The word ‘Jew’ has long been used for anti-Semitic invective that implied a negative connotation or associated with avarice, according to Leiden University’s Linguist Professor Marc van Oostendorp. Recently, however, the use of the word ‘Jew’ indicates something “beautiful and very pleasant,” the Dutch website Pow Ned reported.
“Apparently the time has come for the Jew-generation,” said the language professor in the report.
Oostendorp wrote on his blog that in Netherland’s city of Leiden, high schools students have been using the Dutch word “jood,” with a positive undertone, which confirmed what the professor had earlier read on a Dutch-language based Internet forum.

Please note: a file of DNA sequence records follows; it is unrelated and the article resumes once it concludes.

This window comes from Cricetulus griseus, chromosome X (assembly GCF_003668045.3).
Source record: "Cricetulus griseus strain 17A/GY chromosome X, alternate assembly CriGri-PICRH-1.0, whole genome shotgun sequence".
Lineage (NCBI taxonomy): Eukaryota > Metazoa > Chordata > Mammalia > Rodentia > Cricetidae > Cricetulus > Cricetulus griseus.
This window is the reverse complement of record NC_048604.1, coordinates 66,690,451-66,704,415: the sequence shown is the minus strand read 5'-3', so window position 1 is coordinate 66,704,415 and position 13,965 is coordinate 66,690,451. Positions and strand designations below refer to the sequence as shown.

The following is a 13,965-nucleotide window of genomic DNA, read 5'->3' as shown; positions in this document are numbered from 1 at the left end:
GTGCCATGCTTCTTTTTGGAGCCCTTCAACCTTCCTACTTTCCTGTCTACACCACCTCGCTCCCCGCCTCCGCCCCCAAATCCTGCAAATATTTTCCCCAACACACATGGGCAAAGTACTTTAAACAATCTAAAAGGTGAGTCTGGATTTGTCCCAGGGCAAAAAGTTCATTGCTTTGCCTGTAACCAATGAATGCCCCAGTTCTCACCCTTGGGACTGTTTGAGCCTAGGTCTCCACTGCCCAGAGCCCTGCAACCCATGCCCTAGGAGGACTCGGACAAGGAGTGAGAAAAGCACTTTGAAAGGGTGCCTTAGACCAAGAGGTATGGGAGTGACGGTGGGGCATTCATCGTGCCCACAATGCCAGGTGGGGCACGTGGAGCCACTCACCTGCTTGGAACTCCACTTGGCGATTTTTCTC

The Urban Dictionary site, which is known for its ability to record the coined words and phrases, defined the term “jood” as meaning “cool.”
But according to the dictionary’s statistics, “jood” has received a mixed reaction, with nine people identifying the phrase as accurate, while 22 others expressed doubt over the definition.
The use of the word ‘Jew’ hails a controversial debate in any context even when pro-Jewish Ajax Amsterdam football fans chanted “we are the super Jews” during the match.
A Dutch anti-racism campaign group, BAN, has sued the sports club for using the pro-Jewish chant.